Lewis continues his Schubert cycle with strength and intelligence

Mon Apr 30, 2012 at 1:38 pm

By Lawrence A. Johnson

Paul Lewis continued his Schubert series with a program Sunday afternoon at Symphony Center

For the penultimate installment of his Chicago Schubert cycle, Paul Lewis offered two A minor sonatas artfully prefaced by a pair of shorter works Sunday afternoon at Symphony Center.

For the most part, Lewis’s program demonstrated the qualities that have distinguished the British pianist’s ongoing cycle—keen intelligence, faultless technical polish, a wide dynamic palette, seamless transitions, and a firm architectural grasp.

Those elements were manifest in the afternoon’s leadoff item, the Sixteen German Dances, D.783. In this short work — more of an integral tone poem than suite — Lewis brought a graceful fluency, pointing the waltz rhythms and investing the more brilliant dances with a nervy edge that underlined the darkness beneath the placid Biedermeier surface.

Lewis moved so smoothly without pause into Schubert’s Allegro in C minor, D. 915, that less attentive audience members were likely unaware he was starting a new piece. Here too, Lewis brought out the contrasts of this concise single movement, distilling the mix of spare introspection and lyric refinement.

Schubert’s earlier less familiar Sonata in A minor, D. 784, is a structurally unwieldy work with a first movement nearly as long as the two following movements combined. Though not a masterwork on the level of his three final sonatas, it paves the way and inhabits much the same world — fitful sunny lyricism undermined by dark shadows as with the violent left-hand tremolo that breaks in upon the opening bars. As before, Lewis was an expert guide in this music, blending the inward delicacy with daunting stentorian force in the dramatic epiodes.

Yet, I confess I had the same reaction as I’ve had to previous installments in this series. There was undeniably terrific playing from Lewis Sunday — the clarity of the right-hand figurations in the Andante, the agitated drive of the nerve-wracked concluding movement.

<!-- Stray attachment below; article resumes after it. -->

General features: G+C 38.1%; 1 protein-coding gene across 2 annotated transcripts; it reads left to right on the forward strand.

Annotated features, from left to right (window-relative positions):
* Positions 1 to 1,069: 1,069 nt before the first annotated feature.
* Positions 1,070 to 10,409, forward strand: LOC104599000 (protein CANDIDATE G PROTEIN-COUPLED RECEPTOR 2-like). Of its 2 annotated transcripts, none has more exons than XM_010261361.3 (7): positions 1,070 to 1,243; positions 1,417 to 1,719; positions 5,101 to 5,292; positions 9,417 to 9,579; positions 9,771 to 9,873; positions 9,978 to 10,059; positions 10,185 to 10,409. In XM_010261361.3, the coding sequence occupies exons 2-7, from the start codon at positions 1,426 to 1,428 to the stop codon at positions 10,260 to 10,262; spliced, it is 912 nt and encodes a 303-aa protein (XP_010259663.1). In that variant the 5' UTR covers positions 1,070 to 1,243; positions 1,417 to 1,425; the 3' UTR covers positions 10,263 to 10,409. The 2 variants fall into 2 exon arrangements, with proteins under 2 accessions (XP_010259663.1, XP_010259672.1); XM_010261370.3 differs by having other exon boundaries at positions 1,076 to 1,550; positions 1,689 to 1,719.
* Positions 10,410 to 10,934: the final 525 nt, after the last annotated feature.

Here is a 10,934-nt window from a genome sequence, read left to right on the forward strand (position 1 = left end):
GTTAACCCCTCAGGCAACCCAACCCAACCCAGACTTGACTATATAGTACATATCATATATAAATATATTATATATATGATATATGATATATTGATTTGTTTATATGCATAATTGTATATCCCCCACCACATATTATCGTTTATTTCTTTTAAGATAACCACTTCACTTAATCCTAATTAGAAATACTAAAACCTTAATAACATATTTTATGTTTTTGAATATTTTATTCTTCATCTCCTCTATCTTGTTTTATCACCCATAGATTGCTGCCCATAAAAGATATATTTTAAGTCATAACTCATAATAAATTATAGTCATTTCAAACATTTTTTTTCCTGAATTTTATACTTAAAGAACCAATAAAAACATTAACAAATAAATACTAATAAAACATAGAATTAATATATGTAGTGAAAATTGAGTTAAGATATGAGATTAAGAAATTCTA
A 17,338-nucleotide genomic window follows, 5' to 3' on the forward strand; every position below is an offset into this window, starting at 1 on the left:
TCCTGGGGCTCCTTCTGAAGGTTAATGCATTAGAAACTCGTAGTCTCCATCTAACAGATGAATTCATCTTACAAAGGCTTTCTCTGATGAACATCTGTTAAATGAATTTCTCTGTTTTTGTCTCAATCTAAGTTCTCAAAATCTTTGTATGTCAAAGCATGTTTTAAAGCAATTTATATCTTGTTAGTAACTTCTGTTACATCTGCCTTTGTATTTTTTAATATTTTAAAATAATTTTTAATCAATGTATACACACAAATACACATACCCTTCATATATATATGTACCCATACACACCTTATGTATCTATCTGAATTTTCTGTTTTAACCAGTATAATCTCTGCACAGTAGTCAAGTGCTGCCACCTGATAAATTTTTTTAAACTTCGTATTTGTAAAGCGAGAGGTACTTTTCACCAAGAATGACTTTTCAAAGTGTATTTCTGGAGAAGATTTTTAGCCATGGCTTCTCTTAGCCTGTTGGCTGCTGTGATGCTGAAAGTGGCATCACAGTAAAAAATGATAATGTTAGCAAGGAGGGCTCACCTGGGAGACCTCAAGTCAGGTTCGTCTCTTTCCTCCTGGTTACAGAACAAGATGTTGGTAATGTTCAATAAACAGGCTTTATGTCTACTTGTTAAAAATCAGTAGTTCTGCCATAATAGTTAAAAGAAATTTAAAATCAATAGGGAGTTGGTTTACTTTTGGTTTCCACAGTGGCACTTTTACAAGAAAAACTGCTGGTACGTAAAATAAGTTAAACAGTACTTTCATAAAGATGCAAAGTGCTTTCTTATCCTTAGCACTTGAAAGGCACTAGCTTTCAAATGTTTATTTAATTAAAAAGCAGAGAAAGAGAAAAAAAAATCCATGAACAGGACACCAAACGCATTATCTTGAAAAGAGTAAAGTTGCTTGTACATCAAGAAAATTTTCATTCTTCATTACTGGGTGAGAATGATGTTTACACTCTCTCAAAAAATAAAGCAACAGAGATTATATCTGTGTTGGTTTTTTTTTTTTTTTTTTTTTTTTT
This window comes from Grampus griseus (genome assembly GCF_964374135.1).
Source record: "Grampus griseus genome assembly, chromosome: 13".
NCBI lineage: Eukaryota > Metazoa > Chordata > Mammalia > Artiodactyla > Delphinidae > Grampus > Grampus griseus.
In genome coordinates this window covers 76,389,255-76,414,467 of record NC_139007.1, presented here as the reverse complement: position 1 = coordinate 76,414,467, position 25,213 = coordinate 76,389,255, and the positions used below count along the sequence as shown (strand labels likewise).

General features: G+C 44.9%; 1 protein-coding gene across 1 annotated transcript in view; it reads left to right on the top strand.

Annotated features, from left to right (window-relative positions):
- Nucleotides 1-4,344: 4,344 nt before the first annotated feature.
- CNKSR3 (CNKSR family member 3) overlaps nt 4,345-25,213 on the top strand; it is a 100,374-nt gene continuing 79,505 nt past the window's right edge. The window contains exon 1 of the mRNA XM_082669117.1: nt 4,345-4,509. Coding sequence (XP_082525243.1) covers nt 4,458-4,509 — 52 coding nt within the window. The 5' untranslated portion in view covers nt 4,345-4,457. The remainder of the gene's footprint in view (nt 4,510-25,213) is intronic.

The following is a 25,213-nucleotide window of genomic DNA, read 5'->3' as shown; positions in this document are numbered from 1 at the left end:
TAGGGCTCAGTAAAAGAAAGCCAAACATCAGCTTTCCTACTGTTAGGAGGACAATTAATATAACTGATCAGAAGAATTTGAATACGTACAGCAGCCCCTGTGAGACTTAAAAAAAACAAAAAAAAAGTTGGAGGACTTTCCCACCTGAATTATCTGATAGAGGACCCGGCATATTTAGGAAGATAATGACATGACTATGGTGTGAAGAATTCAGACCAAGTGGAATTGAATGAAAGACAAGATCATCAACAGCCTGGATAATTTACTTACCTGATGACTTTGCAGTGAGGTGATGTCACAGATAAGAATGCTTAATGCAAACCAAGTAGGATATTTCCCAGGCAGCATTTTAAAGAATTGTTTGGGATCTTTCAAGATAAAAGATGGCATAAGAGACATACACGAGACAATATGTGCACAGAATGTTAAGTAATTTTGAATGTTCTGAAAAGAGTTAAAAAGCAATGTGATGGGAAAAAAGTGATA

Still, for all the technical skill and clear intelligence, I can’t help feeling that Lewis’s Schubert never quite provides that unblinking look into the godless abyss that this tortured music calls for.  In the first movement, one admires his silken transitions but as the music moves into ever more desolate regions, it feels more like we’re experiencing a clear and well-assembled guidebook to the music rather than the music itself.

So too, in Schubert’s late masterwork in the same key, the Sonata in A minor, D.845, as superb and carefully wrought as the performance was, one wanted a deeper expression and more personal response to this music. Rarely will one hear the vast architecture assayed with such command and intelligence. Yet for all Lewis’s sterling qualities, one couldn’t help thinking that we’re not getting the entire story. It would be wrong to call such dramatic performances slick or calculated but something essential is missing — a sense of loss, emotional pain and psychic dislocation.

Comparisons are subjective — and on this level, invidious — but I couldn’t help hearkening back to Mitsuko Uchida’s performance of the final three Schubert sonatas on this same stage last month. Lewis possesses more digital power and even greater polish than Uchida, but in her poetic, intimate style, Uchida seemed to take us much closer to Schubert’s heart of darkness.

Lewis concluded the afternoon with a rare encore for this series, Schubert’s Hungarian Melody in B Minor, D. 817

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